I was a teenage Hawkwind fan

 
 
 
I was a teenage Hawkfan
 
Losing your gig virginity is a special time in your life, a rite of passage you will always remember, even if only fleeting details remain as the years pass.  And unlike the reproductive version, you can lose your gig virginity several times over ”“ in my case, the first, real-life, in-the-flesh band I saw were called White Light at a school disco in 1975, a vaguely prog rock outfit who briefly featured my mate Paul Bennett (older brother of Andy Bennett, from (yes you guessed correctly) those Iceland rocking indie gods ”˜Bennett’).  But in truth it didn’t feel like a gig ”“ to keep the vague (and fast unravelling) virginity metaphor going it was more like getting to second base, a quick fumble in the dark.
 
It would be another year before I properly popped my gig cherry.  Just as I was getting all excited, sweaty and hormonal about punk – being 16 and an avid consumer of NME and Sounds ”“ I got a chance to go to my first ”˜real’ gig, a proper band in  a proper venue, no less.  The mighty (and much maligned at the time) Hawkwind were touring the ”˜Astounding Sounds, Amazing Music’ LP with the stunning Atomhenge stage set.   And during September the tour was going to Guildford Civic Hall, about half hour from where I lived.  Result!
 
A neighbour was roped in to share the event (another Tim, a year older than me, and also a Hawkfan since I had lent him my Space Ritual live set a year earlier).  More importantly, his parents had a car, (my family didn’t”¦.) so he was also wheels there and back.
 
Tickets were brought from the box office and anticipation grew as the great day got closer.  Now Hawkwind circa 1976 were not quite the inter-stellar, fire-breathing space-rats that produced the aforementioned Space Ritual, Doremi and Warrior on the Edge of Time albums”¦ Lemmy had been kicked out for one thing, Dik Mik and his audio generators were also long gone.  But they did have former Pink Fairy Paul Rudolph on bass, the two drummer attack of Simon King and Alan Powell, and the brilliantly theatrical Bob Calvert on lead vocals.  Plus long time Starfarers Dave Brock and Nik Turner and the multi-talented Simon House on keyboards, violin and anything else appropriate.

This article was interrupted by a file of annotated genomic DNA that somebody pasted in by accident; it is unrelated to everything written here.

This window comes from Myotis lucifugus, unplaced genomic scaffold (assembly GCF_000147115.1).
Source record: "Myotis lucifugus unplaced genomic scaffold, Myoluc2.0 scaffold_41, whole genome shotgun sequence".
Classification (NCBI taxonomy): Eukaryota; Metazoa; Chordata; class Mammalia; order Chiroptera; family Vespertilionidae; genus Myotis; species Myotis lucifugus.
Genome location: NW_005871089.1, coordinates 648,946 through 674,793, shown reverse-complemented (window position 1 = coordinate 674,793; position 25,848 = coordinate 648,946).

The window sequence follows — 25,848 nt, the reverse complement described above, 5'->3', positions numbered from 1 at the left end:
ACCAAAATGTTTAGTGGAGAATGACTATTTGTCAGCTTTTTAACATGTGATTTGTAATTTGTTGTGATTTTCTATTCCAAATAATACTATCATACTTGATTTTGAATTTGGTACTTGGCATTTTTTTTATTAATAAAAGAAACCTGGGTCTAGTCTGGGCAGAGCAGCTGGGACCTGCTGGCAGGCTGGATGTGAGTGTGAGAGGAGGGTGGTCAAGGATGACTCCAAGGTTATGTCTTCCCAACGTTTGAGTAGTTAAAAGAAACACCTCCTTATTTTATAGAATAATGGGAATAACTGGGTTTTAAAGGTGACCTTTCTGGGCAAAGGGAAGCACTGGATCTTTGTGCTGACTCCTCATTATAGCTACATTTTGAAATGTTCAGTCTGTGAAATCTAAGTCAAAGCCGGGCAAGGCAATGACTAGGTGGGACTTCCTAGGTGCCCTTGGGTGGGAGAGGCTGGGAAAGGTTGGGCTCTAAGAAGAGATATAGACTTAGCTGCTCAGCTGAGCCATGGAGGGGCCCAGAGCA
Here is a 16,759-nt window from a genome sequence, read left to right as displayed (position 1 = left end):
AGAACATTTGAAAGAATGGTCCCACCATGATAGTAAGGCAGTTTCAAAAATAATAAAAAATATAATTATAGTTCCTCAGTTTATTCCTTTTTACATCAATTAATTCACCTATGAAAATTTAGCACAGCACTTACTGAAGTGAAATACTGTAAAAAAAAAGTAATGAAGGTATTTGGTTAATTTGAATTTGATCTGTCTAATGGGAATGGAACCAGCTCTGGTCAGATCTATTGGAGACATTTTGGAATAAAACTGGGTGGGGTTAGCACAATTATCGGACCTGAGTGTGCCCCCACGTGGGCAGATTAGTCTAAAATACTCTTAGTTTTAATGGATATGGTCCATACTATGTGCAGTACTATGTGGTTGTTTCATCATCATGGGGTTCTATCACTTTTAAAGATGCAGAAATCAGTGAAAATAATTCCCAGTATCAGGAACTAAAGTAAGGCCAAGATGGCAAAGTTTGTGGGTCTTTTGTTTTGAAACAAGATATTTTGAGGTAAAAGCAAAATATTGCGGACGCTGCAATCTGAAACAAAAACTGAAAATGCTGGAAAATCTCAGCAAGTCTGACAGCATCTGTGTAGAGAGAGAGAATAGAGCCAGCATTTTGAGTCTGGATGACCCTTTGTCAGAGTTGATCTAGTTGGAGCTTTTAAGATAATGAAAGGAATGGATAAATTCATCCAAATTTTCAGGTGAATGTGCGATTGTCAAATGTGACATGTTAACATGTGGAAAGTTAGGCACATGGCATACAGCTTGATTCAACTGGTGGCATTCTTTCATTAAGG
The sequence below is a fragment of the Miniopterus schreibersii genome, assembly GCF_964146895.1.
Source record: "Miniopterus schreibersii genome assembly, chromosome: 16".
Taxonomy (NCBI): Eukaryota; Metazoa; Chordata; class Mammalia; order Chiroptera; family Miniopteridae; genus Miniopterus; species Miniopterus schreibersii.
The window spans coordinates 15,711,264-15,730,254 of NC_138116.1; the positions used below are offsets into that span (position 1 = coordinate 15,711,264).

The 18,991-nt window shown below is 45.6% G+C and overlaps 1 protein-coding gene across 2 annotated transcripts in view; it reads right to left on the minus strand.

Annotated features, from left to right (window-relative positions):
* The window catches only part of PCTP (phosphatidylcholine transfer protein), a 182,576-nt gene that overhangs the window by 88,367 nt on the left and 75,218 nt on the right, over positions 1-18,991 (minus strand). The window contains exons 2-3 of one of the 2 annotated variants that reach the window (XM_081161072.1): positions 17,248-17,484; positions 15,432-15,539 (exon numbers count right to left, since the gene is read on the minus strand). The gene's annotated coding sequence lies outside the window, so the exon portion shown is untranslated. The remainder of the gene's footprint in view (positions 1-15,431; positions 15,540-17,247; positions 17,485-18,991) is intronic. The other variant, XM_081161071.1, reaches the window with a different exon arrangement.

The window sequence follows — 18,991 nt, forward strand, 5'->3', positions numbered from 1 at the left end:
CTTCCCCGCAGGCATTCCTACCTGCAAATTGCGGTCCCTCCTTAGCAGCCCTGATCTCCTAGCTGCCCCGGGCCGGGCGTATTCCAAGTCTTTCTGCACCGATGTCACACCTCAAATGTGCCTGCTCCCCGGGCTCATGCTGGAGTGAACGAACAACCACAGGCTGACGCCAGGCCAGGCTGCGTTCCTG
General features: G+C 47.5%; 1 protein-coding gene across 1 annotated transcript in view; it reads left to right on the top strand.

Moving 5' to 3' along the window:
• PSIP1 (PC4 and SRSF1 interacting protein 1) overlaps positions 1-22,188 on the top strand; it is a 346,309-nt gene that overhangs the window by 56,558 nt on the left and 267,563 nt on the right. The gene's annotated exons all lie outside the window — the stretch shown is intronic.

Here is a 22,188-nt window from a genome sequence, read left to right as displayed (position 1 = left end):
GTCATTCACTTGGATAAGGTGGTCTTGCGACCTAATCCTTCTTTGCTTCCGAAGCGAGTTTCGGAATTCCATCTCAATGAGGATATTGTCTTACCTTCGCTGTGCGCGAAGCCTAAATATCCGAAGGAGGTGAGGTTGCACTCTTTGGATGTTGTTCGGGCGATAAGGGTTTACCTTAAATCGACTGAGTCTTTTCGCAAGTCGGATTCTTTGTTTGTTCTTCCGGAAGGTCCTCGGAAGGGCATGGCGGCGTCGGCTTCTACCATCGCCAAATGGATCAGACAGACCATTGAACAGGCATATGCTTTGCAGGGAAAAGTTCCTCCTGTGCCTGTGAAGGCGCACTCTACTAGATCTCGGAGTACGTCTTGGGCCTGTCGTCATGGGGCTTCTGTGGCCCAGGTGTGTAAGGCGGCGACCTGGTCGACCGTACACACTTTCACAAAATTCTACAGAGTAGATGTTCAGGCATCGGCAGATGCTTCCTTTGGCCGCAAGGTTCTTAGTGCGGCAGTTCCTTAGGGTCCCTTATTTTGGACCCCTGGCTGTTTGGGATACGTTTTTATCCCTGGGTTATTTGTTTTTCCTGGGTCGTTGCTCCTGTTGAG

On the night itself, entering the darkened environs of the Guildford Civic was like stepping into another world.  A world of denim, leathers and patchouli oil, long hair and Brut aftershave mingling with the sweet smell of pot.  But actually I was the alien here – I was already mutating into a vague approximation of punk, I had short hair and had been playing Eddie & the Hotrods Live at the Marquee EP over and over again on my bedroom Dansette”¦ I felt different from these people even if we were all about to worship at the same altar of space-rock”¦
 

 
Now memory plays funny tricks on you.  I remember a huge crowd, a massive stage, with the seven-strong Hawklords mere specs beneath the massive Atomhenge edifice.  Now, I know the Civic isn’t that big really”¦. It holds about 800 tops and the stage is about four feet high ”“ I played there myself several years later with my band Handsome Bastards and you could fall into the pit and not get a bruise.
 
In fact, they couldn’t get all of the Atomhenge set in, but it didn’t matter.  They looked great”¦Calvert dressed like a WW1 fighter pilot complete with goggles, Brock modelling a lab coat with an intricate luminous hawk design on the back, Nik Turner in a spacesuit while the slide show and strobe lighting took the skin off your face.